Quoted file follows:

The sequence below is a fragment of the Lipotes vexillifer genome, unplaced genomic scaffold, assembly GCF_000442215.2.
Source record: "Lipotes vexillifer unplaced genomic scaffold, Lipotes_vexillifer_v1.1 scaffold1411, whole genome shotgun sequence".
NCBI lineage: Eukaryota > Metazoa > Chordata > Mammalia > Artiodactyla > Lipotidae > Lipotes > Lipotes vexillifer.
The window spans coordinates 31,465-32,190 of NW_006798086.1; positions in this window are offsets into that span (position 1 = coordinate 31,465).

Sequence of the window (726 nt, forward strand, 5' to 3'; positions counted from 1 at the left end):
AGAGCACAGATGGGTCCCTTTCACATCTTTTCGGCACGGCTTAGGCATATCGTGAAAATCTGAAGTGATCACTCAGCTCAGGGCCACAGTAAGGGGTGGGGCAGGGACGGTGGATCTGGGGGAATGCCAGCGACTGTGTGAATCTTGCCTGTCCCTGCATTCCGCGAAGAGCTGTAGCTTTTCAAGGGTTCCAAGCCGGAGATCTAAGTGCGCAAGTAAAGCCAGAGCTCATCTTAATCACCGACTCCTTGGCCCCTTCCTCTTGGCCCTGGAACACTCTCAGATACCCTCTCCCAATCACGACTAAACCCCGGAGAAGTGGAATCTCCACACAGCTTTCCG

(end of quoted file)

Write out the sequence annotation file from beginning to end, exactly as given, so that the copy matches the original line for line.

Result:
The sequence below is a fragment of the Lipotes vexillifer genome, unplaced genomic scaffold, assembly GCF_000442215.2.
Source record: "Lipotes vexillifer unplaced genomic scaffold, Lipotes_vexillifer_v1.1 scaffold1411, whole genome shotgun sequence".
NCBI lineage: Eukaryota > Metazoa > Chordata > Mammalia > Artiodactyla > Lipotidae > Lipotes > Lipotes vexillifer.
The window spans coordinates 31,465-32,190 of NW_006798086.1; positions in this window are offsets into that span (position 1 = coordinate 31,465).

Sequence of the window (726 nt, forward strand, 5' to 3'; positions counted from 1 at the left end):
AGAGCACAGATGGGTCCCTTTCACATCTTTTCGGCACGGCTTAGGCATATCGTGAAAATCTGAAGTGATCACTCAGCTCAGGGCCACAGTAAGGGGTGGGGCAGGGACGGTGGATCTGGGGGAATGCCAGCGACTGTGTGAATCTTGCCTGTCCCTGCATTCCGCGAAGAGCTGTAGCTTTTCAAGGGTTCCAAGCCGGAGATCTAAGTGCGCAAGTAAAGCCAGAGCTCATCTTAATCACCGACTCCTTGGCCCCTTCCTCTTGGCCCTGGAACACTCTCAGATACCCTCTCCCAATCACGACTAAACCCCGGAGAAGTGGAATCTCCACACAGCTTTCCG